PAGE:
Last year, Paul Krugman was calling the $1 trillion coin “an accounting gimmick” that “wouldn’t even fool anyone”, now he’s all in on the illegal power grab with a New York Times column headlined, “Biden Should Ignore the Debt Limit and Mint a $1 Trillion Coin”.
That only took a little over a year.
Krugman, who has clearly given the $1 trillion coin all the thought that he has historically bestowed on his columns, “The fact that Republicans routinely say such nonsense is why the Biden administration should mint a $1 trillion platinum coin or declare that the Constitution gives it the right to issue whatever debt is needed to fund the government — or use some other trick I haven’t thought of to ignore the looming crisis.”
Or you know, whatever. As long as the coin owns the cons.
Obama had discussed this particular unconstitutional power grab, but chose not to go for it. There’s a good reason for that. It’s an arguably impeachable offense and the origin of this idea was… an internet comment.
Back in the summer of 2011, as House Republicans threatened to force us to default on our obligations, a commenter on Cullen Roche’s blog, Pragmatic Capitalism, suggested an inventive way around the debt ceiling: a trillion-dollar coin.
That’s right. Krugman is getting his brilliant economic proposals from an internet comment.
Whether or not Biden goes for this, the $1 trillion coin is a dumb loophole that Congress needs to close.
The story starts in 1995, when Rep. Michael Castle, then the Republican at-large representative for Delaware, took over as head of the House Financial Services subcommittee on domestic and international monetary policy. Issues of coinage were part of that subcommittee’s jurisdiction, and so Castle — who tells me that he personally has never collected coins or previously hadn’t had much interest in coin issues — started working with coin collectors and others to draft legislation on the topic.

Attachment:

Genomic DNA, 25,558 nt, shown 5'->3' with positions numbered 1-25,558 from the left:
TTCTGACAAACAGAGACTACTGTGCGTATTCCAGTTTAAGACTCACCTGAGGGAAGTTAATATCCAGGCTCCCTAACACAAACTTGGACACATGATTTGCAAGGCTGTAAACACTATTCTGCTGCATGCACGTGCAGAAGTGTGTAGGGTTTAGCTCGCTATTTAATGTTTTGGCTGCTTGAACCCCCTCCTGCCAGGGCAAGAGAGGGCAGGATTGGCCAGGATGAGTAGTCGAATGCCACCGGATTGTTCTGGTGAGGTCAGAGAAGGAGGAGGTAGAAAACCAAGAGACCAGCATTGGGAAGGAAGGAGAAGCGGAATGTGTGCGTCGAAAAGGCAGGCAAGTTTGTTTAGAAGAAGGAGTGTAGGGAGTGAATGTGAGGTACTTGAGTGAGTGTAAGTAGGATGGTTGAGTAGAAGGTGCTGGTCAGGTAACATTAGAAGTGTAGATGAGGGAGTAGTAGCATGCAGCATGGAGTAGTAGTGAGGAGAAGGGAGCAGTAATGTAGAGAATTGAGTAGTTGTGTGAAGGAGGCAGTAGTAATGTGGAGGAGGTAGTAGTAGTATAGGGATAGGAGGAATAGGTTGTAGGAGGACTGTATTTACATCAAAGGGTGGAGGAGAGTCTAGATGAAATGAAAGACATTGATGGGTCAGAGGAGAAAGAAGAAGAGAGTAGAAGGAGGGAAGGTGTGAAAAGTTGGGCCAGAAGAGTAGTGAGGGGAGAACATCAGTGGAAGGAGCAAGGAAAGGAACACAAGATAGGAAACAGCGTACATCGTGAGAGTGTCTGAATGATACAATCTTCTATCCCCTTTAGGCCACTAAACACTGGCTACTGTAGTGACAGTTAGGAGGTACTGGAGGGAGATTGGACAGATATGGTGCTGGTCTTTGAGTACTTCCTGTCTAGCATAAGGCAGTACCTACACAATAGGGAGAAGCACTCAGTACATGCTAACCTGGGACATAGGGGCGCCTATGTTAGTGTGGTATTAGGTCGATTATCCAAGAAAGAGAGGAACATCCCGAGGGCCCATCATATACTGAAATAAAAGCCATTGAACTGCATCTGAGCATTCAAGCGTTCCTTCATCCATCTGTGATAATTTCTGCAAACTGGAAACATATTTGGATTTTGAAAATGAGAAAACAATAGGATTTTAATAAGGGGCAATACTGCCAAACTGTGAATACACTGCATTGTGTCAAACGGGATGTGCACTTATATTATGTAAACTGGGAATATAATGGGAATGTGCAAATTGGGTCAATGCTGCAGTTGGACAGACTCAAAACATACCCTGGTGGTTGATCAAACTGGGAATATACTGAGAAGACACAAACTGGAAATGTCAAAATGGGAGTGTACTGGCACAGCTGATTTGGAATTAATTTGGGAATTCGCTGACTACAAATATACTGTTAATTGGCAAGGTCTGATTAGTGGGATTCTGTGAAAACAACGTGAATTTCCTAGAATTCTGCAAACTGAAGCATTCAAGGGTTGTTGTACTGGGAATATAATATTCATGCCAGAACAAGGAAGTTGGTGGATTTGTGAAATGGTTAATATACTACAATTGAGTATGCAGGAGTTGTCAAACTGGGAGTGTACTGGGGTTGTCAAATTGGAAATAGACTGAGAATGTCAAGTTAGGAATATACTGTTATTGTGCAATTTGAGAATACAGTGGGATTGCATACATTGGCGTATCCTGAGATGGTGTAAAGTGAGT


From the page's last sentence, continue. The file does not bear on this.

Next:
Castle’s biggest accomplishment in the role was the 50-state quarter program, which involved issuing 50 differently designed quarters in the order the states were admitted to the Union (it isn’t a coincidence that Castle’s home state of Delaware was the first admitted). But he also drafted a bill, the Commemorative Coin Authorization and Reform Act of 1995, that included this provision:
Notwithstanding any other provision of law, the Secretary of the Treasury may mint and issue platinum coins in such quantity and of such variety as the Secretary determines to be appropriate.
The logic, Castle tells me, was to enable the Treasury to put out collectable platinum coins of a variety of sizes. At the time, collectors had complained that the smallest platinum coins available were too expensive, a problem the bill was supposed to enable the Treasury to correct. “The investment community wanted flexibility to make fractional coins,” Castle explains. “People couldn’t afford the $600 investment, so they wanted the flexibility to put in smaller coinage so that people could collect them.”
At no point in time was this law meant to authorize a $1 trillion coin. But then again the Constitution wasn’t meant to protect the right to kill babies and sex wasn’t meant to refer to men wearing dresses. In the case of the coin, the loophole is fairly easy to close by adding a specification for an upper limit to the coins. It’s common sense so that’s exactly why it won’t happen. At least until some administration actually goes ahead and makes the internet comment real.